The Future of Work

author: Thomas W. Malone, Sloan School of Management, Massachusetts Institute of Technology, MIT
published: Feb. 22, 2014,   recorded: June 2003,   views: 2175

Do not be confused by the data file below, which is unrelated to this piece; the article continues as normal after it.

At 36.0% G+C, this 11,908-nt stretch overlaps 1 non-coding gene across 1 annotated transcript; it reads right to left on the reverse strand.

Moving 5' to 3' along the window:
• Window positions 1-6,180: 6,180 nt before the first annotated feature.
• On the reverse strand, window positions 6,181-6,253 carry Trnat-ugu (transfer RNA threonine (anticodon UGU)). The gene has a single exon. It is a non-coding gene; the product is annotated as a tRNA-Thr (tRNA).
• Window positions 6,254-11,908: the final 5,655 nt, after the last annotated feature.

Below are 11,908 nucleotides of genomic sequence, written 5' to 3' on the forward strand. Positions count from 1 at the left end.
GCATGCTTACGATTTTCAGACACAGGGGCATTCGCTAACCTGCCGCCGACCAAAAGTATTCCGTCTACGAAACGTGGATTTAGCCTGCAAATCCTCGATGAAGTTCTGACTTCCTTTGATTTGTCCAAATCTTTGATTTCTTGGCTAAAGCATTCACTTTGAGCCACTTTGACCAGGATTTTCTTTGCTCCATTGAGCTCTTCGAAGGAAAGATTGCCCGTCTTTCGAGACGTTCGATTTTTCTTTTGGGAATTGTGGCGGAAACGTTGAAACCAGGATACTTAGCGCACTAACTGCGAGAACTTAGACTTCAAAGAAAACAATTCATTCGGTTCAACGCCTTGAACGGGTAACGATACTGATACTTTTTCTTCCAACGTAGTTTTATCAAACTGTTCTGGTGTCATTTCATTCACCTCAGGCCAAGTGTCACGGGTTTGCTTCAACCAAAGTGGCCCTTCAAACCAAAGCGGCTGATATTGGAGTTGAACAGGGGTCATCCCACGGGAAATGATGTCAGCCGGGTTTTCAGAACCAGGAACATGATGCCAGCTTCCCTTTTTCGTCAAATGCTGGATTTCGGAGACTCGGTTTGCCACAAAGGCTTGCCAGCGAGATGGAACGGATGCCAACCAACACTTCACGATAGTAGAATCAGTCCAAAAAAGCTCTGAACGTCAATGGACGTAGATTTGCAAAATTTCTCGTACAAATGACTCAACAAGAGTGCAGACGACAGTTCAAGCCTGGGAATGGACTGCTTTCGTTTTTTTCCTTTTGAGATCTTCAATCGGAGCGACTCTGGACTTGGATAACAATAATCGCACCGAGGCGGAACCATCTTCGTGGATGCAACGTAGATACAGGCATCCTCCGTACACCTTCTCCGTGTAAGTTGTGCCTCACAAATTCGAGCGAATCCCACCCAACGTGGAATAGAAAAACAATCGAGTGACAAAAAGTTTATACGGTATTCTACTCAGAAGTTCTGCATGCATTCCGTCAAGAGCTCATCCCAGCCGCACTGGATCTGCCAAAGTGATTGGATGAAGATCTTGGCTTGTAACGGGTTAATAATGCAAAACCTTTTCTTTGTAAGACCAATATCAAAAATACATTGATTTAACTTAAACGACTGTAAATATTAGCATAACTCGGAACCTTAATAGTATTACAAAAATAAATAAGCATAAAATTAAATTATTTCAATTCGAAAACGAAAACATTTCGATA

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In Thomas Malone’s optimistic view of the future, the human values of creativity and freedom ultimately triumph, and business leads the way. This explosion of possibilities in work, and everyday life, will flow from the increasing ease and decreasing expense of communicating. Malone sees parallels between the emergence of democracies in political and business worlds, and technological advances in communications. He notes that in the age of the Internet, businesses are growing decentralized, markedly departing from “command and control” organizational models to newer environments where “workers seek advice instead of approval.” Empowered by new technologies, workers will exercise ever greater strength in important decisions -- even while corporations expand and sprawl across borders. Just as the printing press enabled large numbers of people to participate in the politics of their times, so will the Internet and evolving communications technologies enable workers to perform their jobs as more active decision-makers, across greater distances. For evidence of this massive shift, Malone explores the “e-lance” economy, as well as the success of eBay, a company with 130,000-plus off site “sellers” making up a global network of “small store owners.”

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